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Conference of Thorn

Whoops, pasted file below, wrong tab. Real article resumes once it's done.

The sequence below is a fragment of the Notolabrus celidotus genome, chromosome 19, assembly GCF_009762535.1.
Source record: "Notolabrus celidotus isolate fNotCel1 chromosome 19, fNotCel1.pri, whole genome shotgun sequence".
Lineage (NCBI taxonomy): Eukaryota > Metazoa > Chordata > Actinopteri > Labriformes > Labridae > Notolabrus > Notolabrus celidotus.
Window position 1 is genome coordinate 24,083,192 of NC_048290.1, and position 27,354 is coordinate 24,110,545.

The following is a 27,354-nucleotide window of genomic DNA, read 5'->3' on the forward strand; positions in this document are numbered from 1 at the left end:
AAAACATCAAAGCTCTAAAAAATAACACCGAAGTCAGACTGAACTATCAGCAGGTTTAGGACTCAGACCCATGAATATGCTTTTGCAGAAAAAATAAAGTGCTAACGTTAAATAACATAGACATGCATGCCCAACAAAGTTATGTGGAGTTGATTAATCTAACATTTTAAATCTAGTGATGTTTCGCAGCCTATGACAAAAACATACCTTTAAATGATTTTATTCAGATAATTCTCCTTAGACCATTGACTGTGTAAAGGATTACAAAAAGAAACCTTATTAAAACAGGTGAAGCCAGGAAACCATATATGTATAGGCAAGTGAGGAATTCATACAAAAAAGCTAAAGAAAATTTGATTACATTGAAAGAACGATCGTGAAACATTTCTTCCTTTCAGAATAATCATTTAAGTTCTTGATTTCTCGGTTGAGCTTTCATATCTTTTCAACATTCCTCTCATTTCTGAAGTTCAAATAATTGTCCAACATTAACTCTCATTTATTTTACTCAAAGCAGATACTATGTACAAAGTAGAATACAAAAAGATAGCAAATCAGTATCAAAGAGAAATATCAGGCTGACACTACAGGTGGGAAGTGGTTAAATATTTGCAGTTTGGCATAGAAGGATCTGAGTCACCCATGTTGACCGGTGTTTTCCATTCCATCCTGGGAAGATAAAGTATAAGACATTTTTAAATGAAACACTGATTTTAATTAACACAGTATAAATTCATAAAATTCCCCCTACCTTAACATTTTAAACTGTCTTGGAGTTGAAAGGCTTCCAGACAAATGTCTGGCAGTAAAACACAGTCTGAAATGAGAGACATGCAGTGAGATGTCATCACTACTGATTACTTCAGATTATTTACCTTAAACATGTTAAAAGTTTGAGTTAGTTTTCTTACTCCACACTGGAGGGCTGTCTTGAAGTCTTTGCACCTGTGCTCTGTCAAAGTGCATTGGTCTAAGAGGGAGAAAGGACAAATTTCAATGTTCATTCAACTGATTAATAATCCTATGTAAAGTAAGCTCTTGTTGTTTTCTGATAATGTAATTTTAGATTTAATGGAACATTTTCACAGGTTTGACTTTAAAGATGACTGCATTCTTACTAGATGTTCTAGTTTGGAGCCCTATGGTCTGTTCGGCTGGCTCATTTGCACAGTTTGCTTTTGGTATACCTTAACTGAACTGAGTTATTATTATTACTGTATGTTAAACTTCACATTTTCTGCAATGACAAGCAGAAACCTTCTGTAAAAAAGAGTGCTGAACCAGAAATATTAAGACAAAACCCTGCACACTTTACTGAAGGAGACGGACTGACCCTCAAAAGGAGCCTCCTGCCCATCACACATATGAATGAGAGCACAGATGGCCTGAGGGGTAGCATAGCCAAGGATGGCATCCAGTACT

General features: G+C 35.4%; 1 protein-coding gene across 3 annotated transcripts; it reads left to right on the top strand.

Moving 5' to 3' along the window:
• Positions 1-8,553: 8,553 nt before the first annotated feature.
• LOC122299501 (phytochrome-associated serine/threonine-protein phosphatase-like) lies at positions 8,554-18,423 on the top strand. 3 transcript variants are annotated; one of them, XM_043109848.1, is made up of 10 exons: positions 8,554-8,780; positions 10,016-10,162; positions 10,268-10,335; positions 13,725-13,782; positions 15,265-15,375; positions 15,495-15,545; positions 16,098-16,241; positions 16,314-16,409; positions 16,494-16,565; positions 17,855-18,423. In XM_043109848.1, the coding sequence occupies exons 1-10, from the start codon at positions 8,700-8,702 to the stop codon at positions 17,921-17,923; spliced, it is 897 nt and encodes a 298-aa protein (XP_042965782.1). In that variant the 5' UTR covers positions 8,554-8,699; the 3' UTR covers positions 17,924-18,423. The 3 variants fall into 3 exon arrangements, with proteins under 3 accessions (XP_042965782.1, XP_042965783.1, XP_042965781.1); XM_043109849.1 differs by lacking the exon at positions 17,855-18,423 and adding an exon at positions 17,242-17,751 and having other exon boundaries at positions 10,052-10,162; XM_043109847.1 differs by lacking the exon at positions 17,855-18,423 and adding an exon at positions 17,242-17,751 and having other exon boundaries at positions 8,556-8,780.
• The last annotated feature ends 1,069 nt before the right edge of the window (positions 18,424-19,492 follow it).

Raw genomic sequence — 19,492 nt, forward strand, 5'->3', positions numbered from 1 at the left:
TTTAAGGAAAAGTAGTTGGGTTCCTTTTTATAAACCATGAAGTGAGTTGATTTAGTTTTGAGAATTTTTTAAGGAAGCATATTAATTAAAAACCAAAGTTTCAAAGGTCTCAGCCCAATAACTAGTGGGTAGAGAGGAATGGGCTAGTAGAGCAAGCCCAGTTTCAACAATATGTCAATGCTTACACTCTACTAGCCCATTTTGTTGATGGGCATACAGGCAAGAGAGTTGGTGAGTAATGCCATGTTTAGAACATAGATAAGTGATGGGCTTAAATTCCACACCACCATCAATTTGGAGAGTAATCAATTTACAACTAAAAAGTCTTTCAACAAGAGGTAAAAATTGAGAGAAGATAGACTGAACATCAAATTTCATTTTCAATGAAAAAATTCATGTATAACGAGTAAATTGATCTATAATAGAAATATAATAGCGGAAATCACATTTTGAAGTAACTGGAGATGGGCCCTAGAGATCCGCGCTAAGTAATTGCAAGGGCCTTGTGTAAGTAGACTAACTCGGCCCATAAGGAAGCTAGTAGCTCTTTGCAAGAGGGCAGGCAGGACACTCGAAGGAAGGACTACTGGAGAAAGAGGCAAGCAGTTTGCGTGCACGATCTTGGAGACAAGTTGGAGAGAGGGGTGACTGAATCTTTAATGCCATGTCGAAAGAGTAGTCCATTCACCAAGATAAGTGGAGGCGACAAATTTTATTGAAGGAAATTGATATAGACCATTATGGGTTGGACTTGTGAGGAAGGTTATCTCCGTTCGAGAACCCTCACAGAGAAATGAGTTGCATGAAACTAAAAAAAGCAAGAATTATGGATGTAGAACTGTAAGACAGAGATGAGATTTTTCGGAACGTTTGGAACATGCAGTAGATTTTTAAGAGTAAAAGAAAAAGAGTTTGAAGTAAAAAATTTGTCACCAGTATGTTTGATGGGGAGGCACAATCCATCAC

Colloquy held in 1645, at Thorn in West Prussia, then under Polish protection, called by Wladislaw (Ladislaus) IV of Poland, who ruled over a religiously divided kingdom. The delegates included Catholic, Lutheran, and Reformed representatives. The controversial Lutheran ecumenicist Georg Calixt (Calixtus*) was present, as well as the irenic Moravian J.A. Comenius.* Hampered by Jesuit opposition and Lutheran internal quarreling, the conference resulted in little ecumenical progress. Perhaps surprisingly, the Lutheran and Calvinist delegates were able to agree that the (Polish) Consensus of Sandomir (1570), which combined Calvinist, Lutheran, and Moravian ideas, as well as the German “Saxon Confession”* (Revised Augsburg Confession) of 1551, agreed on scriptural essentials. The Calvinist “Declaration of Thorn” was composed at the conference and was adopted as a creedal standard by the Calvinist churches of Brandenburg. It is noteworthy for its explicit stress on continuity with the ancient church.